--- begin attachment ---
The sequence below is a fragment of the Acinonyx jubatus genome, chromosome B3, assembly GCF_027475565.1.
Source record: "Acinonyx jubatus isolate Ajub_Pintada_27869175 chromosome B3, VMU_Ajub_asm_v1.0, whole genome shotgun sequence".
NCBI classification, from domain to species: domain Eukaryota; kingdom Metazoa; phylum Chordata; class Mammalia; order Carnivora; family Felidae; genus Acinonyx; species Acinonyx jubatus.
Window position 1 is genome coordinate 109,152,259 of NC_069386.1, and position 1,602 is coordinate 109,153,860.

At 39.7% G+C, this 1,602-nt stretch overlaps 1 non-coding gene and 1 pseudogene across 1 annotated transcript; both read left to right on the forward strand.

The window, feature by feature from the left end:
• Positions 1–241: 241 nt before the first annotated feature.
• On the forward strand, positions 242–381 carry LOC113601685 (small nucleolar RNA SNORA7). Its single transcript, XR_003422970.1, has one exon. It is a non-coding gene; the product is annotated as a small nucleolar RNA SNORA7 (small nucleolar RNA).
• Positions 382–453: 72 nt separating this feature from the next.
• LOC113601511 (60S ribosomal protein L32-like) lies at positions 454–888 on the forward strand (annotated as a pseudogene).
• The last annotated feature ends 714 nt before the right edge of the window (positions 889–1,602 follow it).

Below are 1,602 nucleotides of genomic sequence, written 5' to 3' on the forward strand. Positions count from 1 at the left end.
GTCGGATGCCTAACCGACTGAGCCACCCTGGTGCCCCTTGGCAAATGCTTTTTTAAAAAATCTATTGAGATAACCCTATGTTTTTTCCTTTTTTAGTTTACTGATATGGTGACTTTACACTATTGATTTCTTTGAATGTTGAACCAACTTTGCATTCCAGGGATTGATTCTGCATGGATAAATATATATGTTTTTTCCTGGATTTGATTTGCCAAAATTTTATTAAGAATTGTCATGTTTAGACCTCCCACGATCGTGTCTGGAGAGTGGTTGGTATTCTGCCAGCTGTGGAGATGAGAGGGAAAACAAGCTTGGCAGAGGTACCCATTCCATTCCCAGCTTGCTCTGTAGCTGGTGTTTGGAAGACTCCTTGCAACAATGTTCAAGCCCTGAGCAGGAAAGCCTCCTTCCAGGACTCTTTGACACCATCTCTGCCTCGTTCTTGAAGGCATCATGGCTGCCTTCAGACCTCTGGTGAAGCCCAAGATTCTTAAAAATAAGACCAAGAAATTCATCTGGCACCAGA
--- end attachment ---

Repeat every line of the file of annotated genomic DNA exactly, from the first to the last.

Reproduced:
The sequence below is a fragment of the Acinonyx jubatus genome, chromosome B3, assembly GCF_027475565.1.
Source record: "Acinonyx jubatus isolate Ajub_Pintada_27869175 chromosome B3, VMU_Ajub_asm_v1.0, whole genome shotgun sequence".
NCBI classification, from domain to species: domain Eukaryota; kingdom Metazoa; phylum Chordata; class Mammalia; order Carnivora; family Felidae; genus Acinonyx; species Acinonyx jubatus.
Window position 1 is genome coordinate 109,152,259 of NC_069386.1, and position 1,602 is coordinate 109,153,860.

At 39.7% G+C, this 1,602-nt stretch overlaps 1 non-coding gene and 1 pseudogene across 1 annotated transcript; both read left to right on the forward strand.

The window, feature by feature from the left end:
• Positions 1–241: 241 nt before the first annotated feature.
• On the forward strand, positions 242–381 carry LOC113601685 (small nucleolar RNA SNORA7). Its single transcript, XR_003422970.1, has one exon. It is a non-coding gene; the product is annotated as a small nucleolar RNA SNORA7 (small nucleolar RNA).
• Positions 382–453: 72 nt separating this feature from the next.
• LOC113601511 (60S ribosomal protein L32-like) lies at positions 454–888 on the forward strand (annotated as a pseudogene).
• The last annotated feature ends 714 nt before the right edge of the window (positions 889–1,602 follow it).

Below are 1,602 nucleotides of genomic sequence, written 5' to 3' on the forward strand. Positions count from 1 at the left end.
GTCGGATGCCTAACCGACTGAGCCACCCTGGTGCCCCTTGGCAAATGCTTTTTTAAAAAATCTATTGAGATAACCCTATGTTTTTTCCTTTTTTAGTTTACTGATATGGTGACTTTACACTATTGATTTCTTTGAATGTTGAACCAACTTTGCATTCCAGGGATTGATTCTGCATGGATAAATATATATGTTTTTTCCTGGATTTGATTTGCCAAAATTTTATTAAGAATTGTCATGTTTAGACCTCCCACGATCGTGTCTGGAGAGTGGTTGGTATTCTGCCAGCTGTGGAGATGAGAGGGAAAACAAGCTTGGCAGAGGTACCCATTCCATTCCCAGCTTGCTCTGTAGCTGGTGTTTGGAAGACTCCTTGCAACAATGTTCAAGCCCTGAGCAGGAAAGCCTCCTTCCAGGACTCTTTGACACCATCTCTGCCTCGTTCTTGAAGGCATCATGGCTGCCTTCAGACCTCTGGTGAAGCCCAAGATTCTTAAAAATAAGACCAAGAAATTCATCTGGCACCAGA